Next encrypt your second primary partitions using luksFormat. By default LUKS will use AES with a 256bit key. You can benchmark to see which is the fastest encryption to use. Either way make sure your CPU has AES encryption and that this function is enabled in the BIOS/EFI otherwise you will have a lot of overhead!


cryptsetup benchmark

Check if AES is enabled (works on AMD and Intel CPU's)

grep -m1 -o aes /proc/cpuinfo

The actual formatting with the default settings (in my case the ones with the best performance)

cryptsetup luksFormat /dev/sda2
cryptsetup luksFormat /dev/sdb2
cryptsetup luksFormat /dev/sdc2
cryptsetup luksFormat /dev/sdd2
cryptsetup luksFormat /dev/sdf2
cryptsetup luksFormat /dev/sdg2

Now Open (decrypt) to use them

cryptsetup luksOpen /dev/sdg2 crypt_sdg2
cryptsetup luksOpen /dev/sde2 crypt_sde2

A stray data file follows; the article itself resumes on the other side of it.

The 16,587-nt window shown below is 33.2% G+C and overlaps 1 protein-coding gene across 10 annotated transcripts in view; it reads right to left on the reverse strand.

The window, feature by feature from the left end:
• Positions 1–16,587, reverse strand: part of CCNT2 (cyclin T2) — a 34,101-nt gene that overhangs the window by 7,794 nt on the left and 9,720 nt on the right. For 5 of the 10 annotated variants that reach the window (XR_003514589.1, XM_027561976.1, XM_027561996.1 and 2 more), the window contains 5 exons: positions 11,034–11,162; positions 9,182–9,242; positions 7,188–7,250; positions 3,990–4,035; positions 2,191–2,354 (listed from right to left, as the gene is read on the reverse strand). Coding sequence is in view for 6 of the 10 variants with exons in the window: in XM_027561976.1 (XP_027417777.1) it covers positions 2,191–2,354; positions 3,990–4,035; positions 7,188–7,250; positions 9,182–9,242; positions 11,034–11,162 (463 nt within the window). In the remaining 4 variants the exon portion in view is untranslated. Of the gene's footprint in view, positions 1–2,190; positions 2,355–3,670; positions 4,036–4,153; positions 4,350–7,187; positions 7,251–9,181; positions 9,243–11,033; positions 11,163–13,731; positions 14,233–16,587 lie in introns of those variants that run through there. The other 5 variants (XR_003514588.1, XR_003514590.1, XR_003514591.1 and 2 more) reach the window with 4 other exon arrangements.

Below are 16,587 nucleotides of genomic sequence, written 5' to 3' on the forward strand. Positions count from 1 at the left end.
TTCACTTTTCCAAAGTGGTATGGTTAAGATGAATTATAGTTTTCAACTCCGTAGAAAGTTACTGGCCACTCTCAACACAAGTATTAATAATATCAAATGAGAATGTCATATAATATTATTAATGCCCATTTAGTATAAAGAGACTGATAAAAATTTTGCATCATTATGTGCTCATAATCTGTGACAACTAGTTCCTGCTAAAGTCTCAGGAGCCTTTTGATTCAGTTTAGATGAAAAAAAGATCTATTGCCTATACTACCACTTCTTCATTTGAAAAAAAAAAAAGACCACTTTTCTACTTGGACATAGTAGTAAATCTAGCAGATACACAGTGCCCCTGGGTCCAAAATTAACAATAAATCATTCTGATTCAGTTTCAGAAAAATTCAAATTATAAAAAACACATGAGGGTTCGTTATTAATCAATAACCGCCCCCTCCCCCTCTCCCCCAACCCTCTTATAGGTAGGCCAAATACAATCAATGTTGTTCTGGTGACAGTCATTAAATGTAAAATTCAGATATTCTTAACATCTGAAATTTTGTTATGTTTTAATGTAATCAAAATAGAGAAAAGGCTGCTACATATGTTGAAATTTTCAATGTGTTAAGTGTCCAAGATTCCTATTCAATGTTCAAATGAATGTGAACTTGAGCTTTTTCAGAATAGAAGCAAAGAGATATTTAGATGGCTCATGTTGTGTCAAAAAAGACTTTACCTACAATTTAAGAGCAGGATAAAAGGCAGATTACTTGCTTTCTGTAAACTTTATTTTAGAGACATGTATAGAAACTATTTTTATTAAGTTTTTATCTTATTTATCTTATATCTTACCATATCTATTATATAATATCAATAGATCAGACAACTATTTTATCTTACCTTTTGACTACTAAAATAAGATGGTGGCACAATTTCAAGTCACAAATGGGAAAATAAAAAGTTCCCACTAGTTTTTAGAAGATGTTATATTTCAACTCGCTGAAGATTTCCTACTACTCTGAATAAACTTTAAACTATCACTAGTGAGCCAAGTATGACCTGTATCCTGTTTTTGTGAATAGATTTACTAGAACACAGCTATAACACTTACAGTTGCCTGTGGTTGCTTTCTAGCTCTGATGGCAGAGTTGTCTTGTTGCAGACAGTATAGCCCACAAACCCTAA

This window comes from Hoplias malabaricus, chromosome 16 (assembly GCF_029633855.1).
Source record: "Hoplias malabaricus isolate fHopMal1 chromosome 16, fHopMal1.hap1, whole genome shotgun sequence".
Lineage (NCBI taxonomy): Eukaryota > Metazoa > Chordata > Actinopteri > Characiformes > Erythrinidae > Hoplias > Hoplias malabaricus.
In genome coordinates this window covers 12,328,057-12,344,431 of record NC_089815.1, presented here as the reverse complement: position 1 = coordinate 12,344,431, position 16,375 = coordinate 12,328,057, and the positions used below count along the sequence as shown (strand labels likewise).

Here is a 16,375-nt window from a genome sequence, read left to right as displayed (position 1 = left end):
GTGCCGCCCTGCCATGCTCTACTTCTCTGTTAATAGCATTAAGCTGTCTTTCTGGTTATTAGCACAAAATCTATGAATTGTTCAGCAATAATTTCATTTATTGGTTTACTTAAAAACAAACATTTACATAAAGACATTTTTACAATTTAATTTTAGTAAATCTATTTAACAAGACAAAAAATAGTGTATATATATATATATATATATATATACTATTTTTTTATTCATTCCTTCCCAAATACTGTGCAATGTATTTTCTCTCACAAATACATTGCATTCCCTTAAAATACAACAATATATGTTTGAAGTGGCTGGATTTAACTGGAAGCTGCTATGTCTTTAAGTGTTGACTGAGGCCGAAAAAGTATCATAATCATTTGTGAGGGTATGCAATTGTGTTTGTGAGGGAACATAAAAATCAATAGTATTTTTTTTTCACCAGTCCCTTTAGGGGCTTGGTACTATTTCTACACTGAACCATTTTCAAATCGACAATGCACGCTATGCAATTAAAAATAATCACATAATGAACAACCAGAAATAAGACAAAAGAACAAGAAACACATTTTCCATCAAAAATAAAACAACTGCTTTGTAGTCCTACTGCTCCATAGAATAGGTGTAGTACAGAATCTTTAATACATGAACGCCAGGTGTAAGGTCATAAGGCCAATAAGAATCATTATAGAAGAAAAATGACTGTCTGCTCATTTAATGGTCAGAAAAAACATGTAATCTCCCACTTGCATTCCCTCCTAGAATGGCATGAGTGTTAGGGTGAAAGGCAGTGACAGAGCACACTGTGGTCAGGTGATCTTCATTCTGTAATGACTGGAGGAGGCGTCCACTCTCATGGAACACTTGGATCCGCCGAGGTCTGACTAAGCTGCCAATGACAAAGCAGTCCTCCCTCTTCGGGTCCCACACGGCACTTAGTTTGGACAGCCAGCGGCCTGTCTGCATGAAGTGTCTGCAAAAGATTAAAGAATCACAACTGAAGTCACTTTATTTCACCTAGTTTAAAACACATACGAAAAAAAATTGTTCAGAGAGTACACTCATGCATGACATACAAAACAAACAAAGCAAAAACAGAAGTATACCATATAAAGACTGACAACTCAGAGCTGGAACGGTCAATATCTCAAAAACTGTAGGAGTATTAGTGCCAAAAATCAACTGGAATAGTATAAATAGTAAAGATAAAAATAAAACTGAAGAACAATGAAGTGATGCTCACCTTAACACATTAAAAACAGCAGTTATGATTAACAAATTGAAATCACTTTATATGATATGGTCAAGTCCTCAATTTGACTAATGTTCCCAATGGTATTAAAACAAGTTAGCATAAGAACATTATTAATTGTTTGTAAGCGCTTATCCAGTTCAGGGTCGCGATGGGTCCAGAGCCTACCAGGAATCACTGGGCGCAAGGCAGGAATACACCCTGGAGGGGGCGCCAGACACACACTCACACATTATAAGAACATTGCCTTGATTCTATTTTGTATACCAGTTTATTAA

cryptsetup luksOpen /dev/sdf2 crypt_sdf2
cryptsetup luksOpen /dev/sdd2 crypt_sdd2
cryptsetup luksOpen /dev/sdc2 crypt_sdc2
cryptsetup luksOpen /dev/sdb2 crypt_sdb2
cryptsetup luksOpen /dev/sda2 crypt_sda2

And create a zpool with 3 mirrors (VDEVs) to create a RAID10. I know you loose a lot of space this way but the LZ4 makes up a little for that and the increased speed, reliability and most important resilvering time makes using mirrors preferable over RAIDZ[1-3]

Aside I see a lot of tutorials where they ask you to set the ashift (sector alignment) to 12 (4k native) but since all my SSDs have a physical and logical sector size of 512 (ashift=9) I don't see why you would like to do that. Anyway ZFS should detect the sector size and align automatically.

zpool create rpool mirror crypt_sda2 crypt_sdb2 mirror crypt_sdc2 crypt_sde2 mirror crypt_sdd2 crypt_sdg2

Next we will enable compression on the pool (LZ4 is the default compression and the best/fastest one available)

zfs set compression=on rpool

Now create a / mountpoint make it bootable, make sure that the pool itself isn't mounted and export (stop) the entire pool

zfs create rpool/ROOT
zpool set bootfs=rpool/ROOT rpool
zfs set mountpoint=none rpool
zfs set mountpoint=/ rpool/ROOT
zpool export rpool

Next create a RAID10 of the first primary partitions to use as /boot

mdadm --create /dev/md0 --level=10 --raid-devices=6 /dev/sda1 /dev/sdb1 /dev/sdc1 /dev/sdd1 /dev/sdf1 /dev/sdg1